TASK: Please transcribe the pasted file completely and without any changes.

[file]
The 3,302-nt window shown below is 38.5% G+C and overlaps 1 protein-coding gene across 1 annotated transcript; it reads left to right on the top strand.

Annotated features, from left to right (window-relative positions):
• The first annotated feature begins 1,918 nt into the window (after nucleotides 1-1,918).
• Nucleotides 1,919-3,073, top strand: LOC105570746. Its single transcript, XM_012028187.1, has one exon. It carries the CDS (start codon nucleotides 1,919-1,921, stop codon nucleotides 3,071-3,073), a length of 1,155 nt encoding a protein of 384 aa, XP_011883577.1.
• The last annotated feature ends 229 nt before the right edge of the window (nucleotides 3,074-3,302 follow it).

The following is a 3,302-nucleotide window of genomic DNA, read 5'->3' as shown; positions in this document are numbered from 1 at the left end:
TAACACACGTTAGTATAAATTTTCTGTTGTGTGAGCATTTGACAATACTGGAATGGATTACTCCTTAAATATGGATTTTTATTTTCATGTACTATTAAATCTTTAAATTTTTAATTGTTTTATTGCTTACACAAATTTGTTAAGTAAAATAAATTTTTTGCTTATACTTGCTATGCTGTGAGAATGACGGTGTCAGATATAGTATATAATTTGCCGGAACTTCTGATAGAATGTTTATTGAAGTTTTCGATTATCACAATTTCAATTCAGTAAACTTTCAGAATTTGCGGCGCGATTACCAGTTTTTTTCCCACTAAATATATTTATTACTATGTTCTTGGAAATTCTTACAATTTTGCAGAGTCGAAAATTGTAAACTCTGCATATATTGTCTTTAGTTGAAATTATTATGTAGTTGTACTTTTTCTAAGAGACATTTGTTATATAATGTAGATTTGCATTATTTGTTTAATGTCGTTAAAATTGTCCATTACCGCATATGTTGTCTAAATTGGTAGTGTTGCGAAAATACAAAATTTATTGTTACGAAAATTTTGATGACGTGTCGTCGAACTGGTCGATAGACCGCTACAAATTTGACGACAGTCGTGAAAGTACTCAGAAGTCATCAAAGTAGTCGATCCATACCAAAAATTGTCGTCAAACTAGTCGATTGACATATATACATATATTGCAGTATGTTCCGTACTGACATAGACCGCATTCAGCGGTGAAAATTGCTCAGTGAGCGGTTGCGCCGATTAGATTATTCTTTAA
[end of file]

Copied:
The 3,302-nt window shown below is 38.5% G+C and overlaps 1 protein-coding gene across 1 annotated transcript; it reads left to right on the top strand.

Annotated features, from left to right (window-relative positions):
• The first annotated feature begins 1,918 nt into the window (after nucleotides 1-1,918).
• Nucleotides 1,919-3,073, top strand: LOC105570746. Its single transcript, XM_012028187.1, has one exon. It carries the CDS (start codon nucleotides 1,919-1,921, stop codon nucleotides 3,071-3,073), a length of 1,155 nt encoding a protein of 384 aa, XP_011883577.1.
• The last annotated feature ends 229 nt before the right edge of the window (nucleotides 3,074-3,302 follow it).

The following is a 3,302-nucleotide window of genomic DNA, read 5'->3' as shown; positions in this document are numbered from 1 at the left end:
TAACACACGTTAGTATAAATTTTCTGTTGTGTGAGCATTTGACAATACTGGAATGGATTACTCCTTAAATATGGATTTTTATTTTCATGTACTATTAAATCTTTAAATTTTTAATTGTTTTATTGCTTACACAAATTTGTTAAGTAAAATAAATTTTTTGCTTATACTTGCTATGCTGTGAGAATGACGGTGTCAGATATAGTATATAATTTGCCGGAACTTCTGATAGAATGTTTATTGAAGTTTTCGATTATCACAATTTCAATTCAGTAAACTTTCAGAATTTGCGGCGCGATTACCAGTTTTTTTCCCACTAAATATATTTATTACTATGTTCTTGGAAATTCTTACAATTTTGCAGAGTCGAAAATTGTAAACTCTGCATATATTGTCTTTAGTTGAAATTATTATGTAGTTGTACTTTTTCTAAGAGACATTTGTTATATAATGTAGATTTGCATTATTTGTTTAATGTCGTTAAAATTGTCCATTACCGCATATGTTGTCTAAATTGGTAGTGTTGCGAAAATACAAAATTTATTGTTACGAAAATTTTGATGACGTGTCGTCGAACTGGTCGATAGACCGCTACAAATTTGACGACAGTCGTGAAAGTACTCAGAAGTCATCAAAGTAGTCGATCCATACCAAAAATTGTCGTCAAACTAGTCGATTGACATATATACATATATTGCAGTATGTTCCGTACTGACATAGACCGCATTCAGCGGTGAAAATTGCTCAGTGAGCGGTTGCGCCGATTAGATTATTCTTTAA